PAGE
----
According to Mellett, there is a lot of interest in this new project.
“The National Biodiversity Data Centre is very happy about it; they said it will make a massive difference to local biodiversity around the country,” she said, adding that “raising awareness is no longer an issue for us; it’s on our news every day. What people want to hear is what they can do and how they can come together to do it.”
Five weeks to reconnect with ‘sa nadúr’
Mellett pointed out another event promoted by the Irish bishops: the upcoming Season of Creation, celebrated from Sept. 1 to Oct. 4, established by Pope Francis as an annual World Day of Prayer for the Care of Creation.
“In the past five years, the participation has grown massively. Each year we see an increase, many people go through Laudato Si’ courses, etc.”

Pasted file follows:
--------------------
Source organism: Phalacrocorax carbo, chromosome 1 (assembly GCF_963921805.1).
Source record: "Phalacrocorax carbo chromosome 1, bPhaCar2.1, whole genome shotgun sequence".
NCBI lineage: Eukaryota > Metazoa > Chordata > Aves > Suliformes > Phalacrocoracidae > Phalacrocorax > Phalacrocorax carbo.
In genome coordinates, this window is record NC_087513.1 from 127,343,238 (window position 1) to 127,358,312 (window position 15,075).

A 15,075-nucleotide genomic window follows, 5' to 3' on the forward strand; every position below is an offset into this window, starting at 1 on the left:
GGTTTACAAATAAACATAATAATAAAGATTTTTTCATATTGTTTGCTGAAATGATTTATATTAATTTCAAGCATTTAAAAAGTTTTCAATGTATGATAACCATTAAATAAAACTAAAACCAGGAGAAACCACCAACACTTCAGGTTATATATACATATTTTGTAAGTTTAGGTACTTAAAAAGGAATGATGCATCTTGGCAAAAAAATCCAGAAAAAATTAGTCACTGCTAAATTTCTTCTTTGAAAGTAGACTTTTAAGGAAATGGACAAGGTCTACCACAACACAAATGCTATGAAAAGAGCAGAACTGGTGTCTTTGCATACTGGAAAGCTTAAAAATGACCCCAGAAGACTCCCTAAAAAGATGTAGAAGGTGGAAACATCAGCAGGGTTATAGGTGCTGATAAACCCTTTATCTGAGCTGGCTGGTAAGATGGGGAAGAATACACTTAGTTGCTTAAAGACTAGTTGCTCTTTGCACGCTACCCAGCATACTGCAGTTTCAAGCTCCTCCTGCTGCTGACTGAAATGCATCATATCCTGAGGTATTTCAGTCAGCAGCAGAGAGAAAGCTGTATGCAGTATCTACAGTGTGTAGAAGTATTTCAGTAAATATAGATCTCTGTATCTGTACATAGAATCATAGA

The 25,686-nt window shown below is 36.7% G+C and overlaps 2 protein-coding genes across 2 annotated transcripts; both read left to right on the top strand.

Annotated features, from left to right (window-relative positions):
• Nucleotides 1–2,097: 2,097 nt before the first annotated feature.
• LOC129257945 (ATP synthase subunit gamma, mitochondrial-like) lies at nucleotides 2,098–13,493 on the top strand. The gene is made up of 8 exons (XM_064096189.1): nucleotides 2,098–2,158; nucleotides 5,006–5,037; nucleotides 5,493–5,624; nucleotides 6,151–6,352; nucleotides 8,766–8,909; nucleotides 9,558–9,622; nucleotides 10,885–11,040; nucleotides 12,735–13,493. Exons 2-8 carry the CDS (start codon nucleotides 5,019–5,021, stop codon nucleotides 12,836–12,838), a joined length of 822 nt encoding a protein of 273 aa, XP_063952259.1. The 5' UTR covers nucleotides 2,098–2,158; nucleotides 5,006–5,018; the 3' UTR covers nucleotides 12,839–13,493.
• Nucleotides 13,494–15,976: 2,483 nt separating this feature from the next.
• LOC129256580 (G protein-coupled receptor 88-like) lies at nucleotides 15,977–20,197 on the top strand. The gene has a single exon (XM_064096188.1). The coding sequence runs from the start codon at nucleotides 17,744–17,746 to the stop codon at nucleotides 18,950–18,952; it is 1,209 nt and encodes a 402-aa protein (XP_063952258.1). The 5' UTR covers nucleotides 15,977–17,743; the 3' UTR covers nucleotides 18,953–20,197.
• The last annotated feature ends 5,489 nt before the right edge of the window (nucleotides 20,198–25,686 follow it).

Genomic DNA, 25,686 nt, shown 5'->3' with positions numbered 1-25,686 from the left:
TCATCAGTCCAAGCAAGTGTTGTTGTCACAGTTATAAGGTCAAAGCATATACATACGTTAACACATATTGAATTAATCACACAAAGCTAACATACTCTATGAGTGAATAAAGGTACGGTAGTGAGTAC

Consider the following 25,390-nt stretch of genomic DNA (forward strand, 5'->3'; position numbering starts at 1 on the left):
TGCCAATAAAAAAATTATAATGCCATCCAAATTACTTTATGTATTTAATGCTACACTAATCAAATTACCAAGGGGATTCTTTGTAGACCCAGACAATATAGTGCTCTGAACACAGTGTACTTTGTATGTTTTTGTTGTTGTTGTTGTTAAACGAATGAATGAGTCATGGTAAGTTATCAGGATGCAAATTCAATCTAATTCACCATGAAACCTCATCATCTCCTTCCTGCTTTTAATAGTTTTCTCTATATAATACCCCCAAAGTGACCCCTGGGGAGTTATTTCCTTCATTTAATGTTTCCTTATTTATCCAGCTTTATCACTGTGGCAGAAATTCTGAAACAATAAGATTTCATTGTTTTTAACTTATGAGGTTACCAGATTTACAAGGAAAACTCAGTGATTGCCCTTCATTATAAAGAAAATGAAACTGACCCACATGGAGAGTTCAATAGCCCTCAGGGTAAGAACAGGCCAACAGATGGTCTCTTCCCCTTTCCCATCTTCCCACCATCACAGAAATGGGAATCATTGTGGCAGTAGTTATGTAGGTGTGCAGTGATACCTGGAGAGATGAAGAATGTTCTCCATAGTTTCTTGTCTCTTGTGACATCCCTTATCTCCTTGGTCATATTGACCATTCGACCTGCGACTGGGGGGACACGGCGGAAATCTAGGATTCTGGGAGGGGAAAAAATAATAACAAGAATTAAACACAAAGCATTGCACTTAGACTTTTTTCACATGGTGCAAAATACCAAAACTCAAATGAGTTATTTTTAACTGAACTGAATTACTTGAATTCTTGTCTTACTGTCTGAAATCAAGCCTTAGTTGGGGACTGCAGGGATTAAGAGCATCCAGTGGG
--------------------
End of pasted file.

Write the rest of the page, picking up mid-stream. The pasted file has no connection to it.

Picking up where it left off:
On the homepage “Care for our Common Home,” the Catholic bishops offer a wide variety of resources for the Season of Creation focused this year on the theme “Let Justice and Peace Flow” (cf Amos 5:24).
Often absorbed by the digital world, the faithful are encouraged to reconnect with nature — “sa nadúr” in Irish — by “listening, looking, feeling” and “appreciating God’s ‘book of nature.’” The bishops also recommend including a general intercession every Sunday during the Season of Creation and organizing a special blessing of family pets on the feast of St. Francis of Assisi, Oct. 4.
For Murphy, these initiatives don’t stop there.
“In Laudato Si’, it’s really clear that environmental care is not an option, it’s an integral part of our faith,” she said, noting that the defense of the ecosystem “is a good space to link the biodiversity groups and the parish groups. It’s a lovely way to build communities and communication.”
“It’s not just a matter of managing the ground,” Murphy told CNA. “It can be also a kind of spiritual exercise to work in the garden, work in nature, trying to foster something better from what was there.”